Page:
Never knowingly undersolved.

Independent 7921 by Phi

Posted by NealH on March 5th, 2012


*=anag, []=dropped, <=reversed, hom=homophone, CD=cryptic def, DD=double def, sp=spoonerism

Phi has been quite busy in the Indy recently, setting Friday’s and Monday’s puzzles as well as a few recent prize puzzles. I found this a bit tougher than some offerings – the wordplay was easy enough when you saw the answer, but the unusualness of words like 1 down held me back.

9 Eucalypti: EU + typical*. Slight sense of deja vu as this one came up in one of last week’s puzzles.
10 Idiot: Quite nice &lit. I + [hea]d + o in it.
11 Ireland: I rend around LA.
12 Gainsay: Gains + a[udibl]y. Quite nice bit of misdirection with the audibly seeming to imply a homophone.
13 Laugh: La + ugh. This was one which held me up as I was utterly convinced the answer had to be lough, since lo was the only word for see I’d come across. However, it seems that la can be an alternate spelling.
14 Spider Web: (Drips + w[ater] + bee)*.
16 The Cats’ Whiskers: DD/CD. A cat’s whisker is a type of wire used in early radio equipment. Not knowing the term, I did think for a while the answer might be a similarly enumerated expression involving dogs and a dangling part of their anatomy.
19 Nightwear: ([Sleepin]g in the raw)*, with slipping as an anagram indicator.
21 Exile: XI + l in [Gr]ee[ce].
22 Tosspot: Tos[h] + spot.
23 Psychic: P[o]sy + chic.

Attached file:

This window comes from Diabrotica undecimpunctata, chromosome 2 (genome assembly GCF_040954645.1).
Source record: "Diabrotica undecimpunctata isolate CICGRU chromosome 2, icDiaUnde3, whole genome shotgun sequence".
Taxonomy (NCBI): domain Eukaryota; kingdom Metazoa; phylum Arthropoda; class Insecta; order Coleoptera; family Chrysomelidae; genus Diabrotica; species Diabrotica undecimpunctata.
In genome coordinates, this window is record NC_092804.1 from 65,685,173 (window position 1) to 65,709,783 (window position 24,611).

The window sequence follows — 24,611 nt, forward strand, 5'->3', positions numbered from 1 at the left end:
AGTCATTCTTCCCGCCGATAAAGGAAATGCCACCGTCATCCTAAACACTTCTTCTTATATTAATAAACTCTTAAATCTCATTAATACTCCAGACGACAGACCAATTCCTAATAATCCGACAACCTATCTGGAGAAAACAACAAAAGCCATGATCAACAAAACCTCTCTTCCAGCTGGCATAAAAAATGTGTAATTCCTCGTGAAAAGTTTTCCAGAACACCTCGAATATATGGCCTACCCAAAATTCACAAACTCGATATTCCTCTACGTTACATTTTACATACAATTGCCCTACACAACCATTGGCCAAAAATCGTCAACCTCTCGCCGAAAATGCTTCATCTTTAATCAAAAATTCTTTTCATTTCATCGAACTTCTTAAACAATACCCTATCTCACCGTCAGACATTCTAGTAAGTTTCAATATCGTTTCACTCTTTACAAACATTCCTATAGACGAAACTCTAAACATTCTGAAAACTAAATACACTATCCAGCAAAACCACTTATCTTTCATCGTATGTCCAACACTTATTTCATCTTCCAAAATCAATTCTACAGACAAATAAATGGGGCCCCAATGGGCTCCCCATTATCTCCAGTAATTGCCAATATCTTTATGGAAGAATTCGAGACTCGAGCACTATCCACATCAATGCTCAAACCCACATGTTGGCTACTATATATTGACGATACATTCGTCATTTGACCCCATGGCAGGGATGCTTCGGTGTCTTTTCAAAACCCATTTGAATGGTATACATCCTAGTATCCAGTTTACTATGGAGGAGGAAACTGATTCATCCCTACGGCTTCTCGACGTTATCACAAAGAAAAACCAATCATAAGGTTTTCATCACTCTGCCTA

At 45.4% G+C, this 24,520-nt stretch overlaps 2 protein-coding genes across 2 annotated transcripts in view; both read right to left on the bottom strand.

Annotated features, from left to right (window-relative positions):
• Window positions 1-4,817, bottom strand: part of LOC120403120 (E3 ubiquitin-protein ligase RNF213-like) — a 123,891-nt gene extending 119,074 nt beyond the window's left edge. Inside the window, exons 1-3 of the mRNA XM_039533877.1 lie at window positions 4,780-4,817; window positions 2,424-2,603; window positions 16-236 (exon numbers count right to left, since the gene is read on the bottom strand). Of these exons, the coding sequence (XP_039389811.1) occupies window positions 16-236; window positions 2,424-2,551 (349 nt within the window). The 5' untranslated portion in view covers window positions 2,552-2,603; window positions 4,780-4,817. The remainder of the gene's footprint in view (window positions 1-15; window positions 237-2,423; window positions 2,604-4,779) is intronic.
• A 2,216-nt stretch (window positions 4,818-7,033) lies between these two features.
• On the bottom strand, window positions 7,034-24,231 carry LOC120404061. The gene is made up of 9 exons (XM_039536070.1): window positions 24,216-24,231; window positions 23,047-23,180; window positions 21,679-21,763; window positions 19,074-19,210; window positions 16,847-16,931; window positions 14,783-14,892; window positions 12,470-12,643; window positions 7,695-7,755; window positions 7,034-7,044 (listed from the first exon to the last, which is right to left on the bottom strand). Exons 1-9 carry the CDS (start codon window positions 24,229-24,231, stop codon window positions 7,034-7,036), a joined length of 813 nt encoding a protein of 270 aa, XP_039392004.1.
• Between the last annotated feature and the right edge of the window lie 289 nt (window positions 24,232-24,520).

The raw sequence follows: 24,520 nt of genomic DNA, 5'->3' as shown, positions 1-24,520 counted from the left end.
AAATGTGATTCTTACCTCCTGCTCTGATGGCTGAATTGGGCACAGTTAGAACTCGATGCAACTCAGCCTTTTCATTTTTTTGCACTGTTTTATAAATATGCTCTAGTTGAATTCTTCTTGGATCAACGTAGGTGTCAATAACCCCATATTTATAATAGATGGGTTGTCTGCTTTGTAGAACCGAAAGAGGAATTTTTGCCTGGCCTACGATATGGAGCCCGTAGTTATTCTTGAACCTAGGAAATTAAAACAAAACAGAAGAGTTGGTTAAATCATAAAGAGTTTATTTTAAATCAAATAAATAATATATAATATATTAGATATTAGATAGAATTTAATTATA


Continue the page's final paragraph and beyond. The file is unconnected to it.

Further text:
24 Crisp: I think this is just a DD of “fresh, cold” (crisp is generally used as a description of the weather on cold days) + fried food.
25 Neutrinos: Routine* in NS.
1 Feuilleton: U life* + let on. Feuilleton is in that category of words I’d heard of but have no idea what they mean. Apparently it’s a section of a European newspaper devoted to literature and literary criticism.
2 Schedule: Sch + edu (some websites have .edu as a suffix) + le.
3 Bleach: Beach around l.
4 Ipod: Initials of “is powering other devices”.
5 Kingfisher: Components of Fisher King switched round.
6 Pitiless: Piss around tile. Seeing this one did make my thoughts on 16 seem more plausible.
7 Jigsaw: Jig + saw.
8 Stay: Sta[rr]y.
14 Suspecting: [Pro]specting around US.
15 Basket Case: Base around sketc[h].
17 Antipope: A nope around tip. With all the recent publicity, it was hard not to think the answer wasn’t going to be something like Abu Qatada.
18 Epiphany: “Revelation? Its events occur in Matthew.” Not being religious, this one escapes me. I know epiphany can be used to mean revelation, but don’t know what it’s got to do with Matthew and can’t see any obvious wordplay.
20 Gossip: Pig around s + so, all reversed.
21 Eeyore: E(arly) E(nglish) + yore.
22 Taco: Ta + co.
23 Plug: Gulp<.

11 Responses to “Independent 7921 by Phi”

  1. Kathryn's Dad says:

    Thanks, Neal. Indeed, is Phi doing piece work at the minute?

    Good puzzle, though like you I found it trickier than Phi’s usual Friday offerings. Thought that might be because of a nina, but can’t see anything. I couldn’t parse LAUGH or GAINSAY, so thanks for those.

    The EPIPHANY reference is, I think, to the fact that of the synoptic gospels, it’s Matthew who has the most detailed account of the Journey of the Magi, bringing gifts and arriving on what is now celebrated on January 6th, the Epiphany. Life of Brian has an alternative version (‘There is an animal called a balm, or did I dream it?’)